This sculpture was a made by a group of three and address loss of childhood due to war, violence and hunger. The barbed wire around the hands is in the form of the child's game cat's cradle.
What if we view mental illness like we do physical disabilities? This question was the focus of this student's work.
This piece address climate change through a sci-fi narrative of a future where plants are rare and the atmosphere is toxic.
I was so proud of how this student took a personal tragedy and made it into a beautiful work about transgender suicide.
This student had a clear idea - his opinion that liberal protesters were being hypocritical with violent protests. It took him all week to come up with the right way to say what he wanted to.
The best part of this unit was the presentations at the end. Students shared what their work was about and how they communicated their message. The group listened and responded thoughtfully. It was clear everyone felt they were part of something important, which is exactly where I want us to be.
My feelings about the Elements of Art have changed over the years. As a new teacher I thought they were THE MOST IMPORTANT THING, and had to be addresses in every lesson. However, as I began to grow as a professional and develop my own teaching style I started to become disillusioned with them. Were they as important as I thought? I wondered if the Elements were worthy of so much of my student's time.
My Guideline for Teaching the Elements of Art
- The Elements are hard to understand when they are isolated. To encourage deep thinking, students should be encouraged to develop their own opinions about what Elements stand out to them when they examine artwork.
- The Elements are one of many ways to approach art. They should go hand in hand with explaining personal connections and emotional response to artwork.
- The Elements are a great introduction to modern art and how art has evolved through time.
- To really understand and learn vocabulary, kids have to talk, analyze and make personal connections to the Elements.
Teaching the Elements
To teach the Elements to my high school Art 1 students, I set up an experience where they will have to analyze, form opinions, use vocabulary in conversations and apply new learning. I start with assigning group presentations, where students have to define their assigned Element, find examples and make a game the reviews the information covered. As groups present, the class takes notes and develops ideas for their own artwork, which can be inspired by any Element. Next each student makes artwork inspired by an Element of their choice. This unit is deep and comprehensive, but it doesn't take more than a week of two. It's a way to teach the Elements that feels real and valuable.
Read more about this unit here
It's been hard to deal with the hostility that has permeated out political discourse for the last year and a half. I hoped that the election would mitigate it, but the world woke up to the unexpected the next day. Since then, our country has been in the grip of something dark, made up of fear of the unknown and a lack of tolerance on both sides of the political spectrum. I refuse to believe that half our our country is made up of xenophobic bigots, but there is a very present threat of hate and intolerance coming from those who will lead us.
Part of me wants to give up, to tune it out, but I can't. It's a teachable moment.
I tell my students that my classroom is a place where their ideas will be respected and valued but that right ends where other's right to feel safe begins. I tell them we can disagree while still seeing the humanity in each other and that what we make must advocate our point of view, not attack others.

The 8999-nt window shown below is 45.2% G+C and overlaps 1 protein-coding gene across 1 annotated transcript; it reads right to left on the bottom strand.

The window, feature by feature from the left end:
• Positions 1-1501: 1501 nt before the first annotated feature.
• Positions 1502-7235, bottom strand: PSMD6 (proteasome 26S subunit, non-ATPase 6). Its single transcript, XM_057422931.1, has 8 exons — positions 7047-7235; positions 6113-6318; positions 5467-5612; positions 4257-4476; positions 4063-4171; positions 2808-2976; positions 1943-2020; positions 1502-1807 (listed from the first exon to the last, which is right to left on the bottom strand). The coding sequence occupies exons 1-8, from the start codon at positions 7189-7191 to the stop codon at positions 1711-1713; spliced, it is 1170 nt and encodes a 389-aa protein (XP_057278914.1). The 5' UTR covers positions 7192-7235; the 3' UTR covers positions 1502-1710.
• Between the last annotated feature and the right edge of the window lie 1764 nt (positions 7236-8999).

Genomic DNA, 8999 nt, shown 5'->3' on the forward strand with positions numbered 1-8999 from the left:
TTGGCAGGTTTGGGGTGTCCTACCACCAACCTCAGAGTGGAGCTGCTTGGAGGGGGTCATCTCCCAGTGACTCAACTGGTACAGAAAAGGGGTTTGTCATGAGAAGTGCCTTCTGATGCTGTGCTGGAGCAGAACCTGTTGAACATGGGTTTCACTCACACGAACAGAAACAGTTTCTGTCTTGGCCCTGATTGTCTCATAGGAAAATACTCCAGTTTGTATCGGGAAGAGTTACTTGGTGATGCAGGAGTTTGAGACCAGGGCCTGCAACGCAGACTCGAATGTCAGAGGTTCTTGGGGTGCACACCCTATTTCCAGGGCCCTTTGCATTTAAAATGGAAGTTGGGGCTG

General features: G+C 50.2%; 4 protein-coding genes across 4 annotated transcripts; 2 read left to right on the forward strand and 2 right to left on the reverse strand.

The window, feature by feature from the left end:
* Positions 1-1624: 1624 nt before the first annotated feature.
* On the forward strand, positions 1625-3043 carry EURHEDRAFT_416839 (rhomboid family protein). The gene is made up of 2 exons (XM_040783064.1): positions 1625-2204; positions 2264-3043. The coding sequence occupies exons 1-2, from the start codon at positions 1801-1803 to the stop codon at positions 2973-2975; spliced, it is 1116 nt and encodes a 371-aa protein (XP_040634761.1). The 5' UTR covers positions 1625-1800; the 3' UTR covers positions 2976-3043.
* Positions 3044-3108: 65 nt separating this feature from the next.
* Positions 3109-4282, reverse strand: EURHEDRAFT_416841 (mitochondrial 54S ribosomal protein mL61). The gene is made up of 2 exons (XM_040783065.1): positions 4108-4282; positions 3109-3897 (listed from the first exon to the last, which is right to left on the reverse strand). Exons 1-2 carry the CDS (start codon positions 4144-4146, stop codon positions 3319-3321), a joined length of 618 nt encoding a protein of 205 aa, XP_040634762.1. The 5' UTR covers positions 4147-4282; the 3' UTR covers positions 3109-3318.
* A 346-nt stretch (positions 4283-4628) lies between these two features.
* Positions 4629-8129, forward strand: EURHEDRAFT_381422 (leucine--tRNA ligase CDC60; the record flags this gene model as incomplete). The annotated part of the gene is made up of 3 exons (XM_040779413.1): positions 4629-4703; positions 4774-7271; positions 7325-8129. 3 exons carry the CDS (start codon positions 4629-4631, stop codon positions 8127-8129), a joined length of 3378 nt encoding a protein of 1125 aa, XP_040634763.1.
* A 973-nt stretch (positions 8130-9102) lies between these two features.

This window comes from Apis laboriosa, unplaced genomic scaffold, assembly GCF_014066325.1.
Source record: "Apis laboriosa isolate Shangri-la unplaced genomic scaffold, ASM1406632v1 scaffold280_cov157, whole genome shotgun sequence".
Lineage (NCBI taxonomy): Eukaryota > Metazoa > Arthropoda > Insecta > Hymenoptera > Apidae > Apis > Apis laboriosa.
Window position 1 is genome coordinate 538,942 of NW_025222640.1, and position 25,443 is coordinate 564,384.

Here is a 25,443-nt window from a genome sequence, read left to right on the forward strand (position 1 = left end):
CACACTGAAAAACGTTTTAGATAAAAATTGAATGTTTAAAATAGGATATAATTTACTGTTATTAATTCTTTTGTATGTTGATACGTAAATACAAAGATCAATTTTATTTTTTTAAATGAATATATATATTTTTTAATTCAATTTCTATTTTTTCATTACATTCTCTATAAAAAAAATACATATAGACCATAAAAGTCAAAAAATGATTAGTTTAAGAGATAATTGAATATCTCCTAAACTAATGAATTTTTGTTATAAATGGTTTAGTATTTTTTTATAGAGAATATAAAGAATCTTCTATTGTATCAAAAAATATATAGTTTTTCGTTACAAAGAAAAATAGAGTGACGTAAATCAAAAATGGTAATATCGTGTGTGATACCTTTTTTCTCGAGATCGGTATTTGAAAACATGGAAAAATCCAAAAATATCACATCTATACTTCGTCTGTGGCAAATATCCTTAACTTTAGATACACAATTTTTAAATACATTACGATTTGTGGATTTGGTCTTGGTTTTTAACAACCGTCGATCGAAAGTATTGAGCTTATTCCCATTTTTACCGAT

Then I challenge them to make art that advocates for an issue they believe in.
And they do it. They think through their position and create powerful images. They treat one another with respect, even though they have differences. They listen instead of yell. They give me hope for the future.
Whose art gets made in an art classroom? If we're not careful it's the teacher's art. Avoiding that and fostering self expression are important to me, so I ask students to make as many decisions as possible themselves. This includes decisions about craftsmanship. What we refer to as "craftsmanship" often refers to stylistic preferences. If I make these important choices for my kids I'm robbing them of a great learning opportunity.
This, of course, doesn't mean that I skip craftsmanship or ignore it.
It means I differentiate.
Craftsmanship isn't a directive in my classroom. It's a conversation.
My Art 1 students are working on a pixel/pointillism assignment as part of our Artists Solve Problems unit. The unit starts by looking at some amazing art inspired by pointillism, then practicing traditional stippling. Some of the spheres I asked then to create in out 15 minute mini-lesson were sloppy, some were lovely.
"What" I asked the class "makes this work well?"
We talked about it and the class came up with a range of suggestions.
Next I presented an array of pixel/ pointillism inspired ideas and challenged them to make their own work. Some choose to stick with stippling.
Some decided to expand on the idea of making points.
Many branched out, bring in their own supplies - like soda tabs, cups, matches, M&Ms, salt or even oats.
There were no issues with sloppiness in the student directed section of my lesson, unlike in my stippling mini-lesson.
The difference was ownership.
Because students were working to accomplish their visions on their own terms they took pride in their work and strived for excellence, doing things like hand gluing individual grains of salt or spending hours coloring soda tabs black. Not just some students. Virtually all.
Any conversations during this work in progress, all done on Friday, were about how to communicate vision. "Would the image work better with more salt?" I asked, or "Could this be part of a series?". My role was not that of quality enforcer, but partner in creation. That makes all the difference in the quality of the final product and the learning that happens in getting there.